It will be noted that a zipper 23 is provided along the left edge of the bag so that the first quilt 25 may be closed with respect to the bag. Quilt 25 is sewn to the bag at the bottom 19 of the bag at the distal end of toe region 15. It is also sewn to the bag along the first edge 27. The dashed line 29 indicates an inner bag beneath the outer bag which is visible in FIG. 1. A second quilt 29, forming a strip of quilting is disposed across the bottom of the toe region 15 of the bag and sewn at the bottom 19 thereof, as well as the opposed sides thereof. An elastic band 31 is provided at the top of the quilting strip 29 so that articles A may be held therein.
With reference to FIG. 2, the second quilt 29 may be seen as the uppermost member of bag 11. The first quilt 25 is seen to be disposed below it, extending from the bottom of the bag to an end of the pillow section 13. Below the quilt blanket 25 is an outer bag 33 which completely surrounds materials therein. The outer bag is made of a durable machine-washable fabric, such as muslin. At the top of the outer bag a slit 35 is provided for giving access to the interior thereof. Outer bag 33 is formed of two sections, one forming the upper portion of the bag and one forming a lower portion, both being sewn together at the bottom 19 of the bag. The opening 35 at the top of the bag is provided with a closure such as a Velcro strip. Velcro is a trademark for a nylon tear snap fastener.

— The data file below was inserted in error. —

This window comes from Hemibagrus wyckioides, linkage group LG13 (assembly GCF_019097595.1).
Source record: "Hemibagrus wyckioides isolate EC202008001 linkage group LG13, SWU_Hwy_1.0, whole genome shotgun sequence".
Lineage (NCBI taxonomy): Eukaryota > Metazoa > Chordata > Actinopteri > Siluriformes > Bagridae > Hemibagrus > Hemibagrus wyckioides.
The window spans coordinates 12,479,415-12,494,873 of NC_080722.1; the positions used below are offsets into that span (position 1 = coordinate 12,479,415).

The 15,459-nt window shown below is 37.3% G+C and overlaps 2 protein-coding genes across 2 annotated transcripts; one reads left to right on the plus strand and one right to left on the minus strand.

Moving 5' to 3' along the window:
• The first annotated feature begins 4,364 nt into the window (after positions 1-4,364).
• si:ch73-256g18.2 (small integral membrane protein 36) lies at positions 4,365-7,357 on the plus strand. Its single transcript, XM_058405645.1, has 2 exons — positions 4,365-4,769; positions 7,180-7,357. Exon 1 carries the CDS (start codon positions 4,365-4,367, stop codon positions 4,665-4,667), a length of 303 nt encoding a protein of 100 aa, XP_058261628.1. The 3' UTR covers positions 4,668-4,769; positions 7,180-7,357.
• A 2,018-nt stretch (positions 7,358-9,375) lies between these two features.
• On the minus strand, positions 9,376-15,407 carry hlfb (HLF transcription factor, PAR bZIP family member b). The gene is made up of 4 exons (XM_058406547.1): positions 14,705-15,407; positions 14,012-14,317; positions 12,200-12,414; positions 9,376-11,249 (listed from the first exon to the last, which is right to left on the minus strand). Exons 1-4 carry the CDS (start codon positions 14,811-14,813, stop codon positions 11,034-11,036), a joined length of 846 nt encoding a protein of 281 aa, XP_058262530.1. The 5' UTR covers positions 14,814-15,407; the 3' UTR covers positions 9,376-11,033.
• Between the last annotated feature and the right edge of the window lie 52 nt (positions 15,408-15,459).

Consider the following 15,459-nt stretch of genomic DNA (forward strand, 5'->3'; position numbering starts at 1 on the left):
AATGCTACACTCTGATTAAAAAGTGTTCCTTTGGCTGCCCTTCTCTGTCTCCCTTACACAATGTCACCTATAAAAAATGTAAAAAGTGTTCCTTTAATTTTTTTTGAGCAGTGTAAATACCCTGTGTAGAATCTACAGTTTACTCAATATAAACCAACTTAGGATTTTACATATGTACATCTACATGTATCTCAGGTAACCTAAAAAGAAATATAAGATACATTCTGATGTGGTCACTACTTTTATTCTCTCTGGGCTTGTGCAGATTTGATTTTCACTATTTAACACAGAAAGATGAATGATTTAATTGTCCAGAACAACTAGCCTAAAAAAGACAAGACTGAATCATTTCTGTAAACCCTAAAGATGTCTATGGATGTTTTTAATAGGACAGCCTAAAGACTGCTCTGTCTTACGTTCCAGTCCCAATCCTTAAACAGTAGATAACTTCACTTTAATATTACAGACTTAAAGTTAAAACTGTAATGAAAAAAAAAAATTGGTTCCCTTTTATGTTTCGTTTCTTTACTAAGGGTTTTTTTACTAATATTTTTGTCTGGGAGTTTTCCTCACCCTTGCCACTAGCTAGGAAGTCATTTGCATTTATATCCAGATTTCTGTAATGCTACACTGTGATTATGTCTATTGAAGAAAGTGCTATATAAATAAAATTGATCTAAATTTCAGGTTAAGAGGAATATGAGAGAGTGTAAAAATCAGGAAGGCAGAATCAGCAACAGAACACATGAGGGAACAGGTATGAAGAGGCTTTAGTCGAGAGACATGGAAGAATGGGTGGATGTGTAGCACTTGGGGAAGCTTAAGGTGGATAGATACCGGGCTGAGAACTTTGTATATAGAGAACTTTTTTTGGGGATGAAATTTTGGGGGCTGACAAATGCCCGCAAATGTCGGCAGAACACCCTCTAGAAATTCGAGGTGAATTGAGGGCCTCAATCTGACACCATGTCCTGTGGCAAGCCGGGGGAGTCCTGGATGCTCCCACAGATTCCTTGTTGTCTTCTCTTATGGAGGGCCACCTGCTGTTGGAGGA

Inside of the outer bag 33, an inner bag 43 is provided. Inner bag 43 has a lower support section 44 extending the length of the bag from the bottom 19 to the top 17, beyond the head to toe length of an infant to be carried therein. Lower support section 44 contains a movable filler, such as shredded polyurethane foam. The filler is moved merely by picking up the bag and shaking it, allowing the foam to fall in the desired direction.
In elevation, above the lower support section 44 is disposed a pillow section 45, attached to the lower support section, as by sewing. Pillow section 45 also has filler material disposed therein, but this filler material does not communicate with the filler material of the lower support section 43. Rather, it is enclosed within the pillow section 45 and always remains there. Thus, the depth of the pillow section 45 may be increased by adding filler material beneath it from within the lower support section 43. Both the pillow section 45 and the lower support section 44 are made of a durable muslin fabric. In FIG. 2, a uniform distribution of filler material 47 is illustrated.
In FIG. 3, it is seen that the filler material 47 has been moved, as by shaking, so that a substantial portion of it is in the head region 13 below pillow section 45. Alternatively, the filler material could have been moved, as by shaking, to the toe region 15 of the infant carrier bag 11. An alternate embodiment of the bag of the present invention is shown in FIG. 4.
With reference to FIG. 4, an infant sleeping bag 111 is shown having a bag section 113 containing a movable bag filler 115, such as polyurethane foam. The bag section 113 extends the entire length of the bag from top 117 to bottom 119. A closed pillow bag 121, which also contains bag filler, such as polyurethane foam, is disposed under the first bag section at the head region 123 thereof, beneath pillow shroud 125 which is an extension of the upper cover 128 of bag section 113. The first bag section 113 may be viewed as a type of mattress to be used by an infant with a built-in pillow 121. However, since movable filler 115 is used, the amount of bulk in the head region may be substantially increased.